Tuesday, June 28, 2011

Why it's a myth that CT shelter dogs will suddenly find homes

There has long been tension between rescues that bring in dogs from other areas and those that only rescue local dogs in need. The allegation is that rescues that bring dogs in from other areas keep local dogs in shelters from finding homes. We have heard this refrain many times. The reality is that it's not true. New England states have been very successful in enforcing spay and neuter laws with the result that the numbers of dogs in need is low. Other areas of the country (the midwest, the South and the southern California area come to mind) have not been proactive in addressing animal populations and the result is a plethora of unwanted dogs of every breed and mix imaginable. This is not the case in Connecticut.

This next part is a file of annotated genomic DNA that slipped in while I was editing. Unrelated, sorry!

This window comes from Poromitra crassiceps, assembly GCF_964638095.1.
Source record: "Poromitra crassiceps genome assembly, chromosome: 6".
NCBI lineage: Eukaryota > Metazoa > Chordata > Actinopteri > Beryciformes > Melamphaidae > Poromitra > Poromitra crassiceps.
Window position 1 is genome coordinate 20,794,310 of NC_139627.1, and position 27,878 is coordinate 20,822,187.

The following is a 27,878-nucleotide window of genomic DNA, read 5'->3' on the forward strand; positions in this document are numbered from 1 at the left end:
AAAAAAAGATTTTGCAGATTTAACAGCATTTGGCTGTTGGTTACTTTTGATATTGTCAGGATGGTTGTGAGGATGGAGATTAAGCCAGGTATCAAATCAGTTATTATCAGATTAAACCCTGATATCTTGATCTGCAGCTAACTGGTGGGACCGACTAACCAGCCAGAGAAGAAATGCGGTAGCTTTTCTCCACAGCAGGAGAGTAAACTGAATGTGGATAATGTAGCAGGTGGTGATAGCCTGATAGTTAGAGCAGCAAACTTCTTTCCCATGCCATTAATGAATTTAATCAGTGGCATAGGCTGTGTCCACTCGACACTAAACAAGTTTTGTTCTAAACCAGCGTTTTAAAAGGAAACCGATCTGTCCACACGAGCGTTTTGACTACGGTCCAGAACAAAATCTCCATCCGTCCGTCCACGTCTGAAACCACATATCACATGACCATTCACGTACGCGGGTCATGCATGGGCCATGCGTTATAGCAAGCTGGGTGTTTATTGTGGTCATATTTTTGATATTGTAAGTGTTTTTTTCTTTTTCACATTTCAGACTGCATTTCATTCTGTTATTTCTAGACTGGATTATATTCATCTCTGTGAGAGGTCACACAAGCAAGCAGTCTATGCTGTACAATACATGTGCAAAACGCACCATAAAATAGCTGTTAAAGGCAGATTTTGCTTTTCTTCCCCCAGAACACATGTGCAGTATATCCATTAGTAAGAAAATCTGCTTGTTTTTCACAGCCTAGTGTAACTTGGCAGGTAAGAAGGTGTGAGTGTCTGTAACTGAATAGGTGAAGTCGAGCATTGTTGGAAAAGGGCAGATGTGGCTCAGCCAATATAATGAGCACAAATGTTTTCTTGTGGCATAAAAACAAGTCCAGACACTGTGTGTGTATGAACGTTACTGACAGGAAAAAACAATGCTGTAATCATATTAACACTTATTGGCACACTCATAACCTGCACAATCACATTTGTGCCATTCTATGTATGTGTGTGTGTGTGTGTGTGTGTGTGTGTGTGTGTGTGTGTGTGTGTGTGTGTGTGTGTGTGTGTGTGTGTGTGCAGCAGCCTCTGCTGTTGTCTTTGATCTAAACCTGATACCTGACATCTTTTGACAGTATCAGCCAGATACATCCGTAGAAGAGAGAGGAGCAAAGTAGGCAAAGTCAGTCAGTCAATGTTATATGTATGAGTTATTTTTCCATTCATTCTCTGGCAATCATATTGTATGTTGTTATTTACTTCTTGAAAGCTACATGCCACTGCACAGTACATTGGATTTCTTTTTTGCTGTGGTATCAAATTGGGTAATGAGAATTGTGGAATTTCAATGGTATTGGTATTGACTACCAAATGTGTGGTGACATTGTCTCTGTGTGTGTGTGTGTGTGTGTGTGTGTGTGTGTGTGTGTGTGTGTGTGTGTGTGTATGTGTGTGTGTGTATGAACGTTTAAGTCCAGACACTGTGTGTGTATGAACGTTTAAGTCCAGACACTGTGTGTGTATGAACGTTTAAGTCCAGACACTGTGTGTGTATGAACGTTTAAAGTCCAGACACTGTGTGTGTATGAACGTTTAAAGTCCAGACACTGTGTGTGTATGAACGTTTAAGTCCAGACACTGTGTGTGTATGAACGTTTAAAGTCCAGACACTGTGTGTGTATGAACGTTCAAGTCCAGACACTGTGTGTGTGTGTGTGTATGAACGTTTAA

This afternoon, Dr. Goldman, who was a major proponent of this law on behalf of the Connecticut Veterinary Medical Association, posted a comment on this blog which states the following:

"It's a myth that most CT shelters are populated solely with Pit Bulls, not that I have anything against the bully breeds. Drive around and see for yourself."

And so we did. This is what our survey of all the shelters and organizations that purportedly pull only from local shelters has in house:


and finally

Looking at the bottom line, 62% of the dogs in Connecticut shelters are bully breeds, the second most common breed is chihuahua, followed by labs and then actually huskies, followed by a smattering of everything else. In short, it is NOT a myth that bully breeds are the predominate dogs in Connecticut shelters. Which brings us full circle: imported dogs are not causing dogs in shelters to not get adopted. Breed specific bans in homeowner's insurance policies are one cause, as is the simple truth that the residents of Connecticut are not all willing to adopt a bully breed dog. If someone has evidence to the contrary, we've never seen it. Most likely, it does not exist.

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